You are currently viewing the printable version of this article, to return to the normal page, please click here.

LETTER TO THE EDITOR: Maryland’s Ivey has what it takes

Story Topics
Question of the Day

Is it still considered bad form to talk politics during a social gathering?

View results

Former Prince George's County State's Attorney, Glenn F. Ivey, who is moving "full speed ahead" in preparing for a congressional run next year, is sure to be a hit on the campaign trail ("Ivey planning primary challenge against Donna Edwards," Web, Tuesday).

Well-liked, highly respected and an effective leader who always knew how to properly treat the people who worked for him, Mr. Ivey is a proven public servant who made a significant impact during his two-term tenure as state's attorney.

Mr. Ivey's assets are many, and he is a man of various talents when it comes to serving the public. An astute listener, an engaging man and a fair politician, he knows how to cultivate cooperative and collaborative relationships across the region. He understands the importance of people and communities working together in an integrated fashion to make a significant difference.

As state's attorney, Mr. Ivey demonstrated his ability to focus on priority criminal justice issues that included domestic violence, homicide, and violent and economic crimes. His polished trial skills, keen analytical abilities, political acumen and his street smarts added up to a winning combination in the public-service sector.

Mr. Ivey's ability to initiate a productive conversation in the community and reach out to those in need were the reasons for his popularity. Amid his busy schedule and heavy demands of the job, Mr. Ivey always made time for anyone who wanted to interact with him or needed his assistance.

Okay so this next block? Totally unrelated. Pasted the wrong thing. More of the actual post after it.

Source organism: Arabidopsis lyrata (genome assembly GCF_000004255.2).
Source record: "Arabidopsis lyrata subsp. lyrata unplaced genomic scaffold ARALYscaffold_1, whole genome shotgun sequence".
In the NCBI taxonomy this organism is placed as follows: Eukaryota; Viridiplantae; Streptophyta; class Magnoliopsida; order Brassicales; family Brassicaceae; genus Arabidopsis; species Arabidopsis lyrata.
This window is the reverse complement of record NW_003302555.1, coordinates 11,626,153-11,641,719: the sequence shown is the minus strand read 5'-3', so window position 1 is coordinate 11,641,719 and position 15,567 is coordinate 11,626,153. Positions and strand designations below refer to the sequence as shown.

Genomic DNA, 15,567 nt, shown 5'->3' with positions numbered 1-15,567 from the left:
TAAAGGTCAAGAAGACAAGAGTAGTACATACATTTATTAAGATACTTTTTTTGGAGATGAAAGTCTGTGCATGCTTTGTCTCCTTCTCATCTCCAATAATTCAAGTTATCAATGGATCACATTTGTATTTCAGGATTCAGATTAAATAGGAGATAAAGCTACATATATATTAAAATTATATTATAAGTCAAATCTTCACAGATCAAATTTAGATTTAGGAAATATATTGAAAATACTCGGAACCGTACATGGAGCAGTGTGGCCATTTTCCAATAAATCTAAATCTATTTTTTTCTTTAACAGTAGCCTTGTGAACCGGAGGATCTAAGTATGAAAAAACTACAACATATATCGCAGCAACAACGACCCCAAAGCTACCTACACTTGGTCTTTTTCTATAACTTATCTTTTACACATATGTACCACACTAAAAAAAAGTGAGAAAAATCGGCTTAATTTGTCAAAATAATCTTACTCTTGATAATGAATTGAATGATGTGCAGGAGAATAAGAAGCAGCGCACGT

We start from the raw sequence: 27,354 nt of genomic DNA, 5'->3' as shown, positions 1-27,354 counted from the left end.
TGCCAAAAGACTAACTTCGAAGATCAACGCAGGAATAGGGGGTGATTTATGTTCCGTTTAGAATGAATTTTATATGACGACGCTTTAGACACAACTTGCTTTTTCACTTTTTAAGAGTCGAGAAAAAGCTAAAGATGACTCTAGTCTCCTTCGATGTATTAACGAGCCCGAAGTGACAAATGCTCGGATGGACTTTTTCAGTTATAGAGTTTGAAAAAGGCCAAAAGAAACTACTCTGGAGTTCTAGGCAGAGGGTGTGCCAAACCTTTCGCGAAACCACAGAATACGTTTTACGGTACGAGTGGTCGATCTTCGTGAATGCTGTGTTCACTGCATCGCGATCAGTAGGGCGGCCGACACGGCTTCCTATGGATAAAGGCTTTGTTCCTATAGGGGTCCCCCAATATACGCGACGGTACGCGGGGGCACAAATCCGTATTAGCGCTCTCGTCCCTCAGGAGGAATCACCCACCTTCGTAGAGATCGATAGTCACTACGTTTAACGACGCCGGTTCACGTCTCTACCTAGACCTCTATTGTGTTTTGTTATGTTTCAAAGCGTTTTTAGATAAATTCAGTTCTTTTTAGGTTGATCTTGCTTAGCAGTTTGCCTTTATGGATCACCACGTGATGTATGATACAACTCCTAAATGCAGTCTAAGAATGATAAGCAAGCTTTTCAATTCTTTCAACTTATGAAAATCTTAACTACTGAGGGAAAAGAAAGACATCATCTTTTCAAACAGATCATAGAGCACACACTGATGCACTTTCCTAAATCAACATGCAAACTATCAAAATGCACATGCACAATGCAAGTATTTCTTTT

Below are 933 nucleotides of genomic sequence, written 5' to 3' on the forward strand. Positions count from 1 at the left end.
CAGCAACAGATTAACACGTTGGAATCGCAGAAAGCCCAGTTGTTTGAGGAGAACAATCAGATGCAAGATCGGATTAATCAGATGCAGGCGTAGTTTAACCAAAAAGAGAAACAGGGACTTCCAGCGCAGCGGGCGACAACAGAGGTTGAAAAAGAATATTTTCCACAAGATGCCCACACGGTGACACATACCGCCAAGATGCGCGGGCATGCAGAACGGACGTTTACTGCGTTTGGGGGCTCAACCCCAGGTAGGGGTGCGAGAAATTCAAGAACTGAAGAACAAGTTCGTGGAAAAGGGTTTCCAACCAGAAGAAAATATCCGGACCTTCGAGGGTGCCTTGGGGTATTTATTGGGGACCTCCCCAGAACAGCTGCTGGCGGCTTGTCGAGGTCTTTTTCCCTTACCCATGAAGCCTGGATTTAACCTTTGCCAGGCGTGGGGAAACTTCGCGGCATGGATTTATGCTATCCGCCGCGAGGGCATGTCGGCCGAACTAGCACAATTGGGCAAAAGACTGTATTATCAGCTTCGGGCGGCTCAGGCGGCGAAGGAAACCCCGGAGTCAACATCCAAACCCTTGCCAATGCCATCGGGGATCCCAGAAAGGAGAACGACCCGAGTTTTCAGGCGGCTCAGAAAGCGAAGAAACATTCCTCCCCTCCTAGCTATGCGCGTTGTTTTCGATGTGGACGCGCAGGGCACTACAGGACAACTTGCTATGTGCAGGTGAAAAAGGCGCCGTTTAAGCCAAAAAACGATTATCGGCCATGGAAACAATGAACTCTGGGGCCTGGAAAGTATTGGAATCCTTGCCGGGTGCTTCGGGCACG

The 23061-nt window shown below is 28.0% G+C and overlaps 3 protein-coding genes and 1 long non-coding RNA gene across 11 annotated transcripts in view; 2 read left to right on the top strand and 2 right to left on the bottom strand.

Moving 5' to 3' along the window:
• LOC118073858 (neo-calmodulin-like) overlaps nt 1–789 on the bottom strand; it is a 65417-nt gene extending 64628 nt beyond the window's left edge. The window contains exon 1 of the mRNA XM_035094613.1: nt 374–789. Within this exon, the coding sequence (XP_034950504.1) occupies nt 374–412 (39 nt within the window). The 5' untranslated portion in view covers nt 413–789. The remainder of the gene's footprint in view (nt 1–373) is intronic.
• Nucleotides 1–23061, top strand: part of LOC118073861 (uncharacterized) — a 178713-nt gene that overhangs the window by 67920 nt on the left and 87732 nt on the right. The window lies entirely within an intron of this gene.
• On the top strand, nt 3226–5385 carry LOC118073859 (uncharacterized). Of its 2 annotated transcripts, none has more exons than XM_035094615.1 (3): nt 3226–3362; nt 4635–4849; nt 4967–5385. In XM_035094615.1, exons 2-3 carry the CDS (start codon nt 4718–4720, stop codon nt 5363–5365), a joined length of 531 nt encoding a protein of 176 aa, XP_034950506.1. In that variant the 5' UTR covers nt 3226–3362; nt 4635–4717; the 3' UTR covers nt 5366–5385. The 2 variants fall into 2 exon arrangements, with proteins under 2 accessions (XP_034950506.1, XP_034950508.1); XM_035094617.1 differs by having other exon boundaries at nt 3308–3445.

Mr. Ivey is a mover and shaker. His passion for public service, his compassion for people, and his determination and proven ability to make the world a better place are the valuable ingredients that make him the right choice as a congressional candidate and a winner in the next election.


Adjunct professor

Department of Justice, Law and Society

George Mason University


© Copyright 2014 The Washington Times, LLC. Click here for reprint permission.

blog comments powered by Disqus
TWT Video Picks
You Might Also Like
  • Maureen McDonnell looks on as her husband, former Virginia Gov. Bob McDonnell, made a statement on Tuesday after the couple was indicted on corruption charges. (associated press)

    PRUDEN: Where have the big-time grifters gone?

  • This photo taken Jan. 9, 2014,  shows New Jersey Gov. Chris Christie gesturing as he answers a question during a news conference  at the Statehouse in Trenton.  Christie will propose extending the public school calendar and lengthening the school day in a speech he hopes will help him rebound from an apparent political payback scheme orchestrated by key aides. The early front-runner for the 2016 Republican presidential nomination will make a case Tuesday Jan. 14, 2014, that children who spend more time in school graduate better prepared academically, according to excerpts of his State of the State address obtained by The Associated Press. (AP Photo/Mel Evans)

    BRUCE: Bombastic arrogance or humble determination? Chris Christie’s choice

  • ** FILE ** Secretary of State Hillary Rodham testifies on Capitol Hill in Washington, Wednesday, Jan. 23, 2013, before the Senate Foreign Relations Committee hearing on the deadly September attack on the U.S. diplomatic mission in Benghazi, Libya, that killed Ambassador J. Chris Stevens and three other Americans. (AP Photo/Pablo Martinez Monsivais, File)

    PRUDEN: The question to haunt the West

  • Get Breaking Alerts